Eora looks at histories of the Aboriginal peoples of Sydney, the Eora people. What I tried to do was play around with concepts of time and space within the frame. Seeing Aboriginal people doing some hand-spray paintings on the cave wall and then seeing them jump in a car and take off, like transposed from pre-contact to today; shots of traditional Aboriginal people on the beach, at the Quarantine Station at Manly, Sydney, walking with spears. I’d zoom up, or pan up, and you might see the city in the background, sort of like saying that we’re still here. MR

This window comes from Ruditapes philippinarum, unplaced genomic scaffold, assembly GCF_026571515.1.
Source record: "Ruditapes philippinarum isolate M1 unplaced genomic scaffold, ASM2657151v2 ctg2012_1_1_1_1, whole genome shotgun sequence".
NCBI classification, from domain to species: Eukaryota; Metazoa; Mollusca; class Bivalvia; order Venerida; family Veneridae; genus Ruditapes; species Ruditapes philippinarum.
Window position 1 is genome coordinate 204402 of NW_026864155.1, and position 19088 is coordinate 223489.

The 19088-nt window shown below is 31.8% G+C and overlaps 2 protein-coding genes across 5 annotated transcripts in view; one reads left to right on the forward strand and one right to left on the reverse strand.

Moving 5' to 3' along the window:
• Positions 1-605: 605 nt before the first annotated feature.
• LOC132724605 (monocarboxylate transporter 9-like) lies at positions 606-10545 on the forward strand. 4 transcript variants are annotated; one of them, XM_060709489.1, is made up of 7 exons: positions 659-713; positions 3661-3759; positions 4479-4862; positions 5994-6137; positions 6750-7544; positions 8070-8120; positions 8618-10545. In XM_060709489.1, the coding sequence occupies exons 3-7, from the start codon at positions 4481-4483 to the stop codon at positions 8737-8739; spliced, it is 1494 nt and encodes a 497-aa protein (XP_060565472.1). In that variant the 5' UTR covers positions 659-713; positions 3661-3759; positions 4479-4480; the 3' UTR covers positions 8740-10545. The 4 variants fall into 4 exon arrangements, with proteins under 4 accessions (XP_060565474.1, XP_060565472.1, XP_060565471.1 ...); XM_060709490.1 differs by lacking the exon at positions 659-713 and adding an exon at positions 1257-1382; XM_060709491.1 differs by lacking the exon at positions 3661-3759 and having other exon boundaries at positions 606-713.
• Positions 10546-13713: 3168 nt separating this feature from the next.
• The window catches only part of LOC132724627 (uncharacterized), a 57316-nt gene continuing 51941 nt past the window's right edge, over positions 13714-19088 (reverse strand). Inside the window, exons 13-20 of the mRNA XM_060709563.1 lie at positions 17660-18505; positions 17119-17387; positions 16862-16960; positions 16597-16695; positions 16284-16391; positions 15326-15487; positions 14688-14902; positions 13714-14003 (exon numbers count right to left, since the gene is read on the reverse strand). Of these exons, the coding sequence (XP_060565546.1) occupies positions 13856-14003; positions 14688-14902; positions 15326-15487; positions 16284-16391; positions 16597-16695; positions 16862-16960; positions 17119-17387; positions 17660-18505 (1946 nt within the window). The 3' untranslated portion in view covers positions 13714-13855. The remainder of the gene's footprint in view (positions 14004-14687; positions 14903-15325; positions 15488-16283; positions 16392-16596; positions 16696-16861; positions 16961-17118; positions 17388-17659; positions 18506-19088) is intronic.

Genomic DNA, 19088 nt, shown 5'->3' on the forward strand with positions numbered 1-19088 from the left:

Commissioned by the Museum of Sydney and produced by Blackfella Films, a production house established by Michael Riley and fellow filmmaker Rachel Perkins in 1992, Eora addresses the Aboriginal history of the Sydney area. Using family, friends and colleagues in the one-hour film, which combines three screens of 20 minutes of footage each, Riley shot the film in and around Sydney with the city barely featuring. The three screens, similar in format to Riley’s triptych photographs, juxtapose three different scenes: archival and historical illustrations, present-day action and landscape. Each one changes seemingly to its own rhythm with the imagery departing and arriving at intersections intermittently. Eora featured Gary Warner as executive producer, Mic Gruchy as producer and David Prosser as co-producer/artistic director.
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